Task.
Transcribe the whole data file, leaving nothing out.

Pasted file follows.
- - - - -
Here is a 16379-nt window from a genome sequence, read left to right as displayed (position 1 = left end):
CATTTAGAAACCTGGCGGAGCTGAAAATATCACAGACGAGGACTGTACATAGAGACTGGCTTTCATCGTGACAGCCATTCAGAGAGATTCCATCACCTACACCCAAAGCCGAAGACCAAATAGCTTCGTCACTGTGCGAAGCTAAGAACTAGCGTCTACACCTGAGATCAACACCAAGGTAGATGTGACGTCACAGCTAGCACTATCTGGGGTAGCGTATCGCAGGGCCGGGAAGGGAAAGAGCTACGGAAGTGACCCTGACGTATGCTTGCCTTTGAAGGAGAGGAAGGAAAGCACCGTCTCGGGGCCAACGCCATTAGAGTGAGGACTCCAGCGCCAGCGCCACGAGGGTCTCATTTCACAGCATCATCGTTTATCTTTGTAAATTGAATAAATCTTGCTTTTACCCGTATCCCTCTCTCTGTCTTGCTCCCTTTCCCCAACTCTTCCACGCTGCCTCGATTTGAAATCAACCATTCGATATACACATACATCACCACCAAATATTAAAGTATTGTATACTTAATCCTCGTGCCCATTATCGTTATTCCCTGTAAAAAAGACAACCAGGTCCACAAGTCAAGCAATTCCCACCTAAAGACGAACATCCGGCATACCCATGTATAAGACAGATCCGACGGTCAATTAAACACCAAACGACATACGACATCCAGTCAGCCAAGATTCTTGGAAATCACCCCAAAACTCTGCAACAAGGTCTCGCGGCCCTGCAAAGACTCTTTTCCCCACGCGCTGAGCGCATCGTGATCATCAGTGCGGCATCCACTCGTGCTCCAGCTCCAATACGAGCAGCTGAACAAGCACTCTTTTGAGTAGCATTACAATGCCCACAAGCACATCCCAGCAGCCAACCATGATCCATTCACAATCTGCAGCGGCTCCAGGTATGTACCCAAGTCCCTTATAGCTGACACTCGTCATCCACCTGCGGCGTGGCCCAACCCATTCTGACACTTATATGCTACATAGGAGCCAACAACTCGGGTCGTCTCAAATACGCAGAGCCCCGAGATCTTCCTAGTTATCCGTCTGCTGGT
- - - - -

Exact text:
Here is a 16379-nt window from a genome sequence, read left to right as displayed (position 1 = left end):
CATTTAGAAACCTGGCGGAGCTGAAAATATCACAGACGAGGACTGTACATAGAGACTGGCTTTCATCGTGACAGCCATTCAGAGAGATTCCATCACCTACACCCAAAGCCGAAGACCAAATAGCTTCGTCACTGTGCGAAGCTAAGAACTAGCGTCTACACCTGAGATCAACACCAAGGTAGATGTGACGTCACAGCTAGCACTATCTGGGGTAGCGTATCGCAGGGCCGGGAAGGGAAAGAGCTACGGAAGTGACCCTGACGTATGCTTGCCTTTGAAGGAGAGGAAGGAAAGCACCGTCTCGGGGCCAACGCCATTAGAGTGAGGACTCCAGCGCCAGCGCCACGAGGGTCTCATTTCACAGCATCATCGTTTATCTTTGTAAATTGAATAAATCTTGCTTTTACCCGTATCCCTCTCTCTGTCTTGCTCCCTTTCCCCAACTCTTCCACGCTGCCTCGATTTGAAATCAACCATTCGATATACACATACATCACCACCAAATATTAAAGTATTGTATACTTAATCCTCGTGCCCATTATCGTTATTCCCTGTAAAAAAGACAACCAGGTCCACAAGTCAAGCAATTCCCACCTAAAGACGAACATCCGGCATACCCATGTATAAGACAGATCCGACGGTCAATTAAACACCAAACGACATACGACATCCAGTCAGCCAAGATTCTTGGAAATCACCCCAAAACTCTGCAACAAGGTCTCGCGGCCCTGCAAAGACTCTTTTCCCCACGCGCTGAGCGCATCGTGATCATCAGTGCGGCATCCACTCGTGCTCCAGCTCCAATACGAGCAGCTGAACAAGCACTCTTTTGAGTAGCATTACAATGCCCACAAGCACATCCCAGCAGCCAACCATGATCCATTCACAATCTGCAGCGGCTCCAGGTATGTACCCAAGTCCCTTATAGCTGACACTCGTCATCCACCTGCGGCGTGGCCCAACCCATTCTGACACTTATATGCTACATAGGAGCCAACAACTCGGGTCGTCTCAAATACGCAGAGCCCCGAGATCTTCCTAGTTATCCGTCTGCTGGT